Sacramento, CA 95819
There’s something endearing, almost Norman Rockwell-esque about a neighborhood restaurant that is most commonly referred to by its patrons as the neighborhood restaurant. Places that embody the Cheers theme song, “where everybody knows your name, and they’re always glad you came.” It’s hard to visualize any place other than Mamma Susanna’s Ristorante Italiano being River Park’s neighborhood restaurant; both by longevity—it’s now in its eighth year—and temperament. Wedged into a strip mall, Mamma Susanna’s interior is welcoming and comfortable with booths topped with latticework festooned with plastic bunches of grapes and, naturally, red-and-white checkered tablecloths. There’s even a strand or two of festive holiday lights. Far more egalitarian than elegant. The wall to the left of the open kitchen—from which any number of tantalizing smells emanate—has shelves stacked with wicker-wrapped wine jugs and, presumably empty Birra Peroni bottles.
But there is no shortage of options on the menu. “Foreboding,” daughter Katie says of its breadth. There are nearly a dozen or so pastas, even more types of pizzas, a smattering of salads and various entrees, including the piccata chicken or veal dish that Mamma Susanna’s counts as one of its specialties. Included among the chicken or veal entree options are parmiggiano, gorgonzola and marsala. The piccata sauce, while perfectly lemony and studded with capers, is heavy and gloppy. The veal beneath the thick exterior, however, is tender. And there’s plenty of it. Accompanying broccoli and carrot coins are well lubricated with butter, bearing a kiss of oregano and, it seems, the licorice lilt of tarragon. Even this longtime broccoli belittler wolfs down a few florets, although more carrots vanish more rapidly.
Mamma says her spread is traditional Northern Italian fare, which might be why there’s some unfamiliarity with a couple of other ways to enjoy chicken or veal: boscaiola and valdostana. Turns out they are mushrooms, olives, roasted red peppers and marinara sauce (which seems kinda Sicilian or Neapolitan—tasty, though) and ham, provolone and wine sauce, respectively. The waiter recommends the piccata over the valdostana.
Of the pastas and pizzas, the norcina tastes like and looks like an orangey vodka sauce with roasted red-pepper slices and sausage rounds tossed in a bed of penne. While the menu claims spicy, some red chili flakes do the trick. Daughter Katie, a gnocchi-holic, opts for the potato kind with a gorgonzola sauce that begins to congeal even before it coats the sides of her arteries. The ravioli marsala, a special one evening, are large but a bit overpowered by the sweet wine sauce.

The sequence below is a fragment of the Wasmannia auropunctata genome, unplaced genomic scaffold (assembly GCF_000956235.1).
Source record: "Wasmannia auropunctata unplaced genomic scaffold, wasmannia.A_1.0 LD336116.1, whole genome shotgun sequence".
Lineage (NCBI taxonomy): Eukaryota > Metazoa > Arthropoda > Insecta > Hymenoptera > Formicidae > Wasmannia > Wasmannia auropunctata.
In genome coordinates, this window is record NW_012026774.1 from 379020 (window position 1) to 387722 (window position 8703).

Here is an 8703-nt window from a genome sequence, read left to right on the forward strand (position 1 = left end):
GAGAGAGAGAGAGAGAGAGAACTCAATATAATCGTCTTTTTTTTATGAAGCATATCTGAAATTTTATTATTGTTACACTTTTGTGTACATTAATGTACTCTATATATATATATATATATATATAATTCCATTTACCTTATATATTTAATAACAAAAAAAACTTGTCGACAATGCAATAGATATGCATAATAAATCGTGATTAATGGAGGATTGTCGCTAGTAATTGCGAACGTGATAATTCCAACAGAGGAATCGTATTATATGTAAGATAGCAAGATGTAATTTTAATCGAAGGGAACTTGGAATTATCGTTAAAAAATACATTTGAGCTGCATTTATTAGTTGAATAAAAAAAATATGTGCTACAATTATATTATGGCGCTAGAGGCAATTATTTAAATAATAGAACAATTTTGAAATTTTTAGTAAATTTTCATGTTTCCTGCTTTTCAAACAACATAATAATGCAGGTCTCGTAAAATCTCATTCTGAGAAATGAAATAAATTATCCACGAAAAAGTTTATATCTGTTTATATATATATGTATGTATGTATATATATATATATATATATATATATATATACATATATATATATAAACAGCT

Mamma doesn’t want anyone to leave hungry. In fact, most diners appear to leave gorged, laden with stacks of Styrofoam boxes stuffed with the sizable amount of the meal that simply could not be eaten without bursting.
For example, the pastas are served in heaping 8-inch diameter bowls that, when following a Caesar or pear-tomato heavy house salad and a basket of bread served with olive oil and balsamic, prove to be simply too much to finish, no matter how passionate the desire. A half-portion is $4 less. Similarly, a medium pizza seems large. Of them, the Mamma Susanna has the works and the chef is happy to subtract undesirable elements or add extra—in this case, onions. On one Saturday, no take-out order is taken until 7:30 p.m. The crusts are thin and the pie itself is far less greasy than many other pizzas. Like the salad of the same name, the caprese pizza tastes as though it should be the refreshing centerpiece of a summer picnic. There’s but three soups: the required minestrone, tortellini in broth and a stracciatella—egg, spinach and chicken broth—that needs a sodium infusion.
Service is proficient and punctual, although it’s disappointing that no one can translate “Vive meglio!” at the bottom of the receipt since it’s a sage admonition: “Live well!”